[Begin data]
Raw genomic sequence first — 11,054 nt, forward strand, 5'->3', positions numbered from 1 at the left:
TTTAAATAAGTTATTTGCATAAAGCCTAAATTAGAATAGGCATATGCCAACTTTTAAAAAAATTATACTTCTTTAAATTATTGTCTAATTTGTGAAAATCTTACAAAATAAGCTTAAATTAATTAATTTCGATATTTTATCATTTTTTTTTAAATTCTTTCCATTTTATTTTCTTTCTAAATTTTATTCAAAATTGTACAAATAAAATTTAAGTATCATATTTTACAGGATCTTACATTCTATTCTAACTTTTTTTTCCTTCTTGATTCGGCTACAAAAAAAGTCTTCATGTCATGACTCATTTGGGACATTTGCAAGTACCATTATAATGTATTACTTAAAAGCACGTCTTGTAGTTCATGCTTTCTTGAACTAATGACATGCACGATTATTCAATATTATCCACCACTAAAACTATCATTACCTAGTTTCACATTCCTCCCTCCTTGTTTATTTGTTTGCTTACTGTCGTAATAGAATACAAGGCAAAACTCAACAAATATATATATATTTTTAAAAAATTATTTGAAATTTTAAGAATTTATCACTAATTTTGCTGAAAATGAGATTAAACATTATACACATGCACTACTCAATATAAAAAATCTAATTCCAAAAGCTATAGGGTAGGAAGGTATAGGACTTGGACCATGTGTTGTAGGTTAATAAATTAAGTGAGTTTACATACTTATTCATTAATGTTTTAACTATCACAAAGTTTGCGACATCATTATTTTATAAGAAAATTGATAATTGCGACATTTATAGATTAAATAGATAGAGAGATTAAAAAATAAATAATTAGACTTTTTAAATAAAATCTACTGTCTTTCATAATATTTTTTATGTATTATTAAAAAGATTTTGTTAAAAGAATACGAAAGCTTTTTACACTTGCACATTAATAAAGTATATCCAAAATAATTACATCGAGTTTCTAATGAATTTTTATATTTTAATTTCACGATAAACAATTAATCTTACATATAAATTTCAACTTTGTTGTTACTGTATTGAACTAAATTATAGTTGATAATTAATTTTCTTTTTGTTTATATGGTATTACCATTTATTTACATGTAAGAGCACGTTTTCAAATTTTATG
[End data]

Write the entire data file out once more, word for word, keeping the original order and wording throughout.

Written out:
Raw genomic sequence first — 11,054 nt, forward strand, 5'->3', positions numbered from 1 at the left:
TTTAAATAAGTTATTTGCATAAAGCCTAAATTAGAATAGGCATATGCCAACTTTTAAAAAAATTATACTTCTTTAAATTATTGTCTAATTTGTGAAAATCTTACAAAATAAGCTTAAATTAATTAATTTCGATATTTTATCATTTTTTTTTAAATTCTTTCCATTTTATTTTCTTTCTAAATTTTATTCAAAATTGTACAAATAAAATTTAAGTATCATATTTTACAGGATCTTACATTCTATTCTAACTTTTTTTTCCTTCTTGATTCGGCTACAAAAAAAGTCTTCATGTCATGACTCATTTGGGACATTTGCAAGTACCATTATAATGTATTACTTAAAAGCACGTCTTGTAGTTCATGCTTTCTTGAACTAATGACATGCACGATTATTCAATATTATCCACCACTAAAACTATCATTACCTAGTTTCACATTCCTCCCTCCTTGTTTATTTGTTTGCTTACTGTCGTAATAGAATACAAGGCAAAACTCAACAAATATATATATATTTTTAAAAAATTATTTGAAATTTTAAGAATTTATCACTAATTTTGCTGAAAATGAGATTAAACATTATACACATGCACTACTCAATATAAAAAATCTAATTCCAAAAGCTATAGGGTAGGAAGGTATAGGACTTGGACCATGTGTTGTAGGTTAATAAATTAAGTGAGTTTACATACTTATTCATTAATGTTTTAACTATCACAAAGTTTGCGACATCATTATTTTATAAGAAAATTGATAATTGCGACATTTATAGATTAAATAGATAGAGAGATTAAAAAATAAATAATTAGACTTTTTAAATAAAATCTACTGTCTTTCATAATATTTTTTATGTATTATTAAAAAGATTTTGTTAAAAGAATACGAAAGCTTTTTACACTTGCACATTAATAAAGTATATCCAAAATAATTACATCGAGTTTCTAATGAATTTTTATATTTTAATTTCACGATAAACAATTAATCTTACATATAAATTTCAACTTTGTTGTTACTGTATTGAACTAAATTATAGTTGATAATTAATTTTCTTTTTGTTTATATGGTATTACCATTTATTTACATGTAAGAGCACGTTTTCAAATTTTATG